SourceSampling eventsTotal detected bacteria (CFU/100 mL)Escherichia coli (CFU/100 mL)

Sewer water62.1E + 08b,c (2.8E + 08)2.5E + 06b,c (1.3E + 06)3.2E + 06b,c (1.5E + 06)7.6E + 07b,c (1.2E + 08)3.1E + 05b (2.6E + 05)2.1E + 05 (2.1E + 05)

WWTP influent33.5E + 08d,e (3.2E + 08)3.5E + 06d,e (1.9E + 06)3.6E + 06d,e (1.3E + 06)7.7E + 07d,e (1.5E + 08)2.3E + 05d (1.1E + 05)7.8E + 04 (7.0E + 04)

WWTP effluent21.5E + 05b,d (2.2E + 05)1.4E + 03b,d (1.4E+ 03)1.6E + 02b,d (1.3E + 02)3.6E + 03b,d (4.3E + 03)100d,b (102)BDL

Surface water62.1E + 04c,e (3.8E + 04)1.4E + 03c,e (1.9E + 03)5.8E + 02c,e (5.5E + 02)2.9E + 03c,e (4.7E + 03)500 (0)BDL

Data represent colony counts collected during membrane filtration; all data are presented as mean (±standard deviation). Abundance was measured as colony-forming units/100 mL. Plates with counts between 15 and 300 total CFUs were considered for analysis. CFU = colony-forming unit. BDL = below detection limit. ESBL = extended-spectrum beta-lactamase. KPC = Klebsiella pneumoniae carbapenemase. WWTP = wastewater treatment plant. Statistical differences () are noted between water sources with the following letters: asewer water and WWTP influent, bsewer water and WWTP effluent, csewer water and surface water, dWWTP influent and WWTP effluent, and eWWTP influent and surface water.

As a percentage of total detected bacteria, E. coli was the highest in sewer water at 37%, detected at lower levels in WTTP influent (22%) and surface water (14%), and was lowest in WWTP effluent (2.4%) (Table 1). E. coli abundance followed similar trends to total detected bacterial abundance, with the greatest total E. coli found in wastewater (averaging 1.5E + 08 CFU/100 mL) than in ambient water (averaging 3.3E + 03 CFU/100 mL). The observed elevations in E. coli in sewer water and WWTP influent could be due to the proximity of fecal contamination from humans and animals, as reported previously [20, 21, 4548].

4.2. Total and E. coli ESBL and KPC Abundance Varied across Environmental Water Sources

Each water sample was screened for total ESBL and KPC resistance to estimate levels in sampled bacteria. The abundances (absolute counts) and relative percentages (resistant E. coli or total detected bacteria divided by total E. coli or total detected bacteria) of ESBL and suspected KPC bacteria are depicted by water source in Table 1 and Figure 1. ESBL and suspected KPC resistance were present in all water sources tested for total detected bacteria. Sewer water (2.5E + 06 CFU/100 mL) and WWTP influent (3.5E + 06 CFU/100 mL) together had a 2146-fold higher () ESBL-positive bacterial abundance than the ambient sources, which were 1.4E + 03 CFU/100 mL (WWTP-effluent) and 1.4E + 03 CFU/100 mL (surface water). Suspected KPC bacterial abundance in wastewater was 8847-fold higher () (3.4E + 06 CFU/100 mL WWTP-influent, 3.2E + 06 CFU/100 mL sewer water) than that in ambient water (5.8E + 02 CFU/100 mL surface water, 1.7E + 02 CFU/100 mL WWTP-effluent). The relative percentage of ESBL in total detected bacteria ranged from 0.93% (WWTP-effluent) to 6.6% (surface water) and the relative percentage of suspected KPC ranged from 0.11% (WWTP-effluent) to 2.7% (surface water) (Figure 1(a)).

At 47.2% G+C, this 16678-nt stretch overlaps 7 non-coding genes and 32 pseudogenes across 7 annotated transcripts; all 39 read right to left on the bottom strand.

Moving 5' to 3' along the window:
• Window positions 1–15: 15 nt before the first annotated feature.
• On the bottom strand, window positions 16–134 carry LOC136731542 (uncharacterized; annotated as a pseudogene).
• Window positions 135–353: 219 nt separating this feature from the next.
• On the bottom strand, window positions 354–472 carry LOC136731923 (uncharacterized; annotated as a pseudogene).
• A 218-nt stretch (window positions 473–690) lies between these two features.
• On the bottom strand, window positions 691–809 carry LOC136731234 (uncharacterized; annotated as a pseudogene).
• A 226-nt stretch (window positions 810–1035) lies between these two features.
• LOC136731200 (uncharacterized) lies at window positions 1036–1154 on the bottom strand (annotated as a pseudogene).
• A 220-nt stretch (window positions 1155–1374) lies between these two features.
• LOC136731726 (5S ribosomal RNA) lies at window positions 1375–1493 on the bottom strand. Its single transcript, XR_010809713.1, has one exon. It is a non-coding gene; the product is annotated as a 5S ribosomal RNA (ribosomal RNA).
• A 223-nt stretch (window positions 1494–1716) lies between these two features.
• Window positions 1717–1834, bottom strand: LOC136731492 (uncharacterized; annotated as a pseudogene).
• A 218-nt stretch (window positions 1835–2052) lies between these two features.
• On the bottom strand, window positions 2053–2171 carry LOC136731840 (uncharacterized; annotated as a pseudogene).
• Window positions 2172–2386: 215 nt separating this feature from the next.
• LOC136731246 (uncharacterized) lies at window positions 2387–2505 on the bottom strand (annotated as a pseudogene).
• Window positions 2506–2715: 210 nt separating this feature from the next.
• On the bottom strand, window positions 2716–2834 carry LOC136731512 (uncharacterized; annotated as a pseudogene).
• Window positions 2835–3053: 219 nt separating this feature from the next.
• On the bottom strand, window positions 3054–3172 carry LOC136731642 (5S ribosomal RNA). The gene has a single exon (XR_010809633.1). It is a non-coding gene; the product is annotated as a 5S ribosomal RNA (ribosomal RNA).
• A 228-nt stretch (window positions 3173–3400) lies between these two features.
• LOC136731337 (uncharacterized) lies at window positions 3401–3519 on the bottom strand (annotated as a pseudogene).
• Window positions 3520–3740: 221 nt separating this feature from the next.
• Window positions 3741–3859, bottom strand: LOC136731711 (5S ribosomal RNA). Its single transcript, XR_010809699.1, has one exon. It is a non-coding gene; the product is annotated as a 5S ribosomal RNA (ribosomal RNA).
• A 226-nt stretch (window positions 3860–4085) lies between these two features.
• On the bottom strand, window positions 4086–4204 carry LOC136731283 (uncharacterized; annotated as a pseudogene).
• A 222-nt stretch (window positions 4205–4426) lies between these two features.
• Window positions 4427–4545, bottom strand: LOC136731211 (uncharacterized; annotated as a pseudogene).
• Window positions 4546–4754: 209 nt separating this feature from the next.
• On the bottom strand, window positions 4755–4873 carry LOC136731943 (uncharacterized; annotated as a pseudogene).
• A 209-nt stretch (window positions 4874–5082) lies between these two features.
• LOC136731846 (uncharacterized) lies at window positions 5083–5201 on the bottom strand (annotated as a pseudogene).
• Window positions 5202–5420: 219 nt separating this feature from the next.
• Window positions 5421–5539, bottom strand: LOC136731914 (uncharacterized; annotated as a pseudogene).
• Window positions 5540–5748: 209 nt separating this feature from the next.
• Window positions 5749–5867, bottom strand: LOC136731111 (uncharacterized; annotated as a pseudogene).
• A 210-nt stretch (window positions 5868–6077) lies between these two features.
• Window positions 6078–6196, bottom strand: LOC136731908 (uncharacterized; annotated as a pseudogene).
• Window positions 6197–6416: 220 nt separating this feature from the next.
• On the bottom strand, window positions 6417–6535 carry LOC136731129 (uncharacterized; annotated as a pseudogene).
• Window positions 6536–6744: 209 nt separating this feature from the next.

Abundance of ESBL E. coli in wastewater (3.1E + 05 CFU/100 mL sewer water, 2.3E + 05 CFU/100 mL WWTP-influent) was 23318-fold higher () than that in ambient water (1.0E + 01 CFU/100 mL WWTP-effluent, 5.0E + 01 CFU/100 mL surface water). Similarly, abundance of suspected KPC E. coli in wastewater (2.1E + 05 CFU/100 mL sewer water, 7.8E + 04 CFU/100 mL WWTP-influent) was higher, though not statistically significant than suspected KPC E. coli abundance in ambient water (E. coli in WWTP effluent and surface water were below the limit of detection). Relative percentages of ESBL-positive E. coli ranged from 0.28% in WWTP effluent to 1.7% in surface water, and suspected KPC-positive E. coli was below detectable limits in WWTP effluent and surface water and greatest in sewer water (0.28%) (Figure 1(b)). E. coli represented 8.9% of total ESBL and 4.2% of total suspected KPC abundance of all bacteria screened.

Abundance of drug-resistant total detected bacteria and E. coli decreased between wastewater and ambient water samples and specifically between WWTP-influent and WWTP-effluent samples. The relative percentage of KPC also decreased between WWTP-influent and WWTP-effluent sources in both E. coli and total detected bacteria. It is noteworthy that other wastewater treatment studies have reported increased relative percentage of KPC-producing bacteria following wastewater treatment [4951]. The sludge found in many WWTPs is thought to be an antibiotic resistance gene reservoir [5254], and pressures put onto bacteria during the treatment process can include contact with residual antibiotics [55], driving the transfer and development of resistance. Consequently, the factors contributing to the reduced abundances of suspected KPC E. coli between WWTP influent and WWTP effluent in this plant warrant investigation for application to other water treatment systems.